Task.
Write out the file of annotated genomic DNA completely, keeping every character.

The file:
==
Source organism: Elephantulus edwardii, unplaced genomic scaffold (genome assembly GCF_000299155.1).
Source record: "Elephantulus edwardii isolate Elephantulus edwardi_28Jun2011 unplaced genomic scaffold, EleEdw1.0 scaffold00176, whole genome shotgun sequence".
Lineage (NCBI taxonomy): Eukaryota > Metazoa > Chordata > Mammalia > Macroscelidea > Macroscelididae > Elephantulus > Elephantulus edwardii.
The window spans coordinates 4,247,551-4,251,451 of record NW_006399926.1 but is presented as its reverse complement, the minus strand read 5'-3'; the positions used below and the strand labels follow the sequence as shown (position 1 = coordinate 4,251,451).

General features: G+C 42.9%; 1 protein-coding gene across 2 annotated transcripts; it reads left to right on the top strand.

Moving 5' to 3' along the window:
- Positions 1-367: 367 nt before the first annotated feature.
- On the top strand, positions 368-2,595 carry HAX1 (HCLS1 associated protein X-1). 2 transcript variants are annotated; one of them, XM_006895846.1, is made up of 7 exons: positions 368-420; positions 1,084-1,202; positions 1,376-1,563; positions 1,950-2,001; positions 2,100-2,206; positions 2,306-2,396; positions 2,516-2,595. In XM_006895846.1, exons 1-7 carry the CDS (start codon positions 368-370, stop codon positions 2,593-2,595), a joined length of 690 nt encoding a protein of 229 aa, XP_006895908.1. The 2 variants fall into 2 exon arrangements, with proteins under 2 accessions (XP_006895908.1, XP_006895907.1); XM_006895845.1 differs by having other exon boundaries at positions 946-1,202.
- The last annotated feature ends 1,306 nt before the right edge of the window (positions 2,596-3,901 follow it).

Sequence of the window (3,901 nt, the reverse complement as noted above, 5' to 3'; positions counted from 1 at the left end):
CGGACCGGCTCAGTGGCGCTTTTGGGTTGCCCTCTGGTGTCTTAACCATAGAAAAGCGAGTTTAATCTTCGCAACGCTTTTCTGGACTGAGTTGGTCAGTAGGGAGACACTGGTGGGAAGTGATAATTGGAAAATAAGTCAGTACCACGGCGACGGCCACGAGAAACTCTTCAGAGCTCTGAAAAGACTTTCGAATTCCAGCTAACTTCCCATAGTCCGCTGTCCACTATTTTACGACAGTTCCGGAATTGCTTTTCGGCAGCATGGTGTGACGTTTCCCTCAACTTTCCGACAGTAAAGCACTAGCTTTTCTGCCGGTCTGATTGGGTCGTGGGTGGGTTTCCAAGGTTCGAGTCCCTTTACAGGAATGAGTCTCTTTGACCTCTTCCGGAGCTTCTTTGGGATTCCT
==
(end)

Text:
Source organism: Elephantulus edwardii, unplaced genomic scaffold (genome assembly GCF_000299155.1).
Source record: "Elephantulus edwardii isolate Elephantulus edwardi_28Jun2011 unplaced genomic scaffold, EleEdw1.0 scaffold00176, whole genome shotgun sequence".
Lineage (NCBI taxonomy): Eukaryota > Metazoa > Chordata > Mammalia > Macroscelidea > Macroscelididae > Elephantulus > Elephantulus edwardii.
The window spans coordinates 4,247,551-4,251,451 of record NW_006399926.1 but is presented as its reverse complement, the minus strand read 5'-3'; the positions used below and the strand labels follow the sequence as shown (position 1 = coordinate 4,251,451).

General features: G+C 42.9%; 1 protein-coding gene across 2 annotated transcripts; it reads left to right on the top strand.

Moving 5' to 3' along the window:
- Positions 1-367: 367 nt before the first annotated feature.
- On the top strand, positions 368-2,595 carry HAX1 (HCLS1 associated protein X-1). 2 transcript variants are annotated; one of them, XM_006895846.1, is made up of 7 exons: positions 368-420; positions 1,084-1,202; positions 1,376-1,563; positions 1,950-2,001; positions 2,100-2,206; positions 2,306-2,396; positions 2,516-2,595. In XM_006895846.1, exons 1-7 carry the CDS (start codon positions 368-370, stop codon positions 2,593-2,595), a joined length of 690 nt encoding a protein of 229 aa, XP_006895908.1. The 2 variants fall into 2 exon arrangements, with proteins under 2 accessions (XP_006895908.1, XP_006895907.1); XM_006895845.1 differs by having other exon boundaries at positions 946-1,202.
- The last annotated feature ends 1,306 nt before the right edge of the window (positions 2,596-3,901 follow it).

Sequence of the window (3,901 nt, the reverse complement as noted above, 5' to 3'; positions counted from 1 at the left end):
CGGACCGGCTCAGTGGCGCTTTTGGGTTGCCCTCTGGTGTCTTAACCATAGAAAAGCGAGTTTAATCTTCGCAACGCTTTTCTGGACTGAGTTGGTCAGTAGGGAGACACTGGTGGGAAGTGATAATTGGAAAATAAGTCAGTACCACGGCGACGGCCACGAGAAACTCTTCAGAGCTCTGAAAAGACTTTCGAATTCCAGCTAACTTCCCATAGTCCGCTGTCCACTATTTTACGACAGTTCCGGAATTGCTTTTCGGCAGCATGGTGTGACGTTTCCCTCAACTTTCCGACAGTAAAGCACTAGCTTTTCTGCCGGTCTGATTGGGTCGTGGGTGGGTTTCCAAGGTTCGAGTCCCTTTACAGGAATGAGTCTCTTTGACCTCTTCCGGAGCTTCTTTGGGATTCCT